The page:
Podcasting and Celebrity Numbers

Now, maybe you already knew this, but March 14th was Pi Day (what? You didn’t know? Really?). It’s not a typo, I don’t mean Pie Day (although there are plenty enough puns and pie recipes dedicated to this auspicious occasion to go around), I mean Pi Day, as in , as in 3.14159etcetc.

I actually do think that it’s really cool. The number pi is so much fun, if only because it is one of our foremost “Celebrity Numbers”. I was listening to the latest podcast of Hello Internet yesterday in the gym (and laughing out loud every now and then, much to the consternation of the guy on the stationary bike next to me), and they were talking about the anthropomorphisation (that may not be a real word) of numbers. Attributing human characteristics to digits. Go ahead and scoff, I say why not “humanise” numbers, give them endearing characteristics? It’s in our nature to attribute human qualities to non-human  objects or beings, it helps us to relate to our environment, to feel that we’re part of something. Menacing clouds, anyone? Perky spring flowers? Authoritative traffic lights? In numbers, we have our indecisive eight, our stern eleven, our playful five… And, we have our “celebrity numbers”. Numbers that enjoy a world-wide fame, that stand for something other than what they stand for, numbers that have a reputation. (And I am really enjoying the slug-fest between Tau and Pi, may the tougher number win.)

pi day

But anyway, I digress, what I really want to talk about is the whole concept of podcasts, which I’ve only recently discovered (I know, I know, where have I been?). And I want to talk about them in case they also have passed you by, in the hopes that you, too, can suddenly discover productive and interesting uses for those not-so-interesting commuting hours or walking-the-dog times. And even if you are already really into podcasts, I want to share with you my favourite ones, and you can tell me yours, and we’d have a connection, and it would be cool.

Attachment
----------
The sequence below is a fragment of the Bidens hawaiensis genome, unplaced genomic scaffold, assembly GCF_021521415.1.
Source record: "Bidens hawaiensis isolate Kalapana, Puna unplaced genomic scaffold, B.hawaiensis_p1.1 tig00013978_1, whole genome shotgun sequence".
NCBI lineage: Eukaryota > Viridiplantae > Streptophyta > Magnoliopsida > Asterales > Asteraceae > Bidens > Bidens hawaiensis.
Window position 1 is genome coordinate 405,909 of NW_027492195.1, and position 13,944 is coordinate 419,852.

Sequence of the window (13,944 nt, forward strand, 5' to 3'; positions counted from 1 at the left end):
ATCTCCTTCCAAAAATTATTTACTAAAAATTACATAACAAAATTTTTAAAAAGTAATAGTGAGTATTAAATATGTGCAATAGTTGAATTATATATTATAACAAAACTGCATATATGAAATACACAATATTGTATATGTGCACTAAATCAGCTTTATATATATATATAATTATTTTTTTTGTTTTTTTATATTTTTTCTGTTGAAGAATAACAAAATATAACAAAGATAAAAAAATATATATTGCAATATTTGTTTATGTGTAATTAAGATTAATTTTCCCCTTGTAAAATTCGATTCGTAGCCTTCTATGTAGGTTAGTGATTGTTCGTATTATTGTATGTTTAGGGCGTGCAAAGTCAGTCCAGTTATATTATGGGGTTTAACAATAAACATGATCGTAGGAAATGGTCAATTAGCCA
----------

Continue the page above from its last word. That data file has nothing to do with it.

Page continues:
Listening to a podcast is like listening to the radio, only you get to choose what you listen to, and for how long. And when I say you get to choose what you listen to, the breadth is spectacular. Want a comedy show? Sports interviews? People talking about music? Gossip? Movie reviews? Cooking banter?

“So what?” you might say, “There are plenty of thematic radio shows with up-to-date tidbits and entertainment.” Well, no, not really, have you noticed how generic radio shows have become? (Yes, I am aware that there are exceptions, but they are few.) And listening to stuff on demand is nothing new, my parents have been listening to audio books for decades. Now, I confess that I hate listening to the radio (boring, and the ads!), and I always found audio books a bit slow (I read quickly), but I love podcasts. The breadth of topics, the convenience, the quality, the specialisation… And they’re generally free!! Because they cost nothing, and are so easy to download, I have access to such a wide selection that if the current one isn’t entertaining me, I can skip to another one.